The coelacanths (i/ˈsiːləkænθ/ see-lə-kanth) constitute a rare order of fish that includes two extant species in the genus Latimeria: the West Indian Ocean coelacanth (Latimeria chalumnae) and the Indonesian coelacanth (Latimeria menadoensis). They follow the oldest known livinglineage of Sarcopterygii (lobe-finned fish and tetrapods), which means they are more closely related to lungfish, reptiles and mammals than to the common ray-finned fishes. They are found along the coastlines of the Indian Ocean and Indonesia. Since there are only two species of coelacanth and both are threatened, it is the most endangered order of animals in the world. The West Indian Ocean coelacanth is a critically endangered species.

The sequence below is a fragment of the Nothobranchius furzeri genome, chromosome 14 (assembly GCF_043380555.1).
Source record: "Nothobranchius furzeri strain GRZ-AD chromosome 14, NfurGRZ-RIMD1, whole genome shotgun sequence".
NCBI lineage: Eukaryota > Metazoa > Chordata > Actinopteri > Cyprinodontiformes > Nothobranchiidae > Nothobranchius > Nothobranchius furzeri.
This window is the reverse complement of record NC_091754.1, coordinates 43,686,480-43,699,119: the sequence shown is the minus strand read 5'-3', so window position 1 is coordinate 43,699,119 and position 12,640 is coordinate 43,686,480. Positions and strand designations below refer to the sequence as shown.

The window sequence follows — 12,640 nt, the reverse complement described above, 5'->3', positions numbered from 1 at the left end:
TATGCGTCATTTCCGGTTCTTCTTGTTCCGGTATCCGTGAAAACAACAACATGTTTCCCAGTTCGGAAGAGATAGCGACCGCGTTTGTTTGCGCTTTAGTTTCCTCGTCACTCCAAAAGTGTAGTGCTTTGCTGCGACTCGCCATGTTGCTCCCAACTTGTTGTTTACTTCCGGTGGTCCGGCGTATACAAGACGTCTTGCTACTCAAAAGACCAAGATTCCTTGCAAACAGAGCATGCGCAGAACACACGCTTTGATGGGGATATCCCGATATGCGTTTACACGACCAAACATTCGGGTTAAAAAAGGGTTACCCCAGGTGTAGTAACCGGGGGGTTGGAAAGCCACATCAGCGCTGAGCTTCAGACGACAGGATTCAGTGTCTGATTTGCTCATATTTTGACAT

Coelacanths belong to the subclass Actinistia, a group of lobed-finned fish related to lungfish and certain extinct Devonian fish such asosteolepiforms, porolepiforms, rhizodonts, and Panderichthys. Coelacanths were thought to have gone extinct in the Late Cretaceous, but were rediscovered in 1938 off the coast of South Africa. Traditionally, the coelacanth was considered a "living fossil" due to its apparent lack of significant evolution over the past millions of years; and the coelacanth was thought to have evolved into roughly its current form approximately 400 million years ago. However, several recent studies have shown that coelacanth body shapes are much more diverse than is generally said. In addition, it was shown recently that studies concluding that a slow rate of molecular evolution is linked to morphological conservatism in coelacanths are biased on the prior hypothesis that these species are living fossils.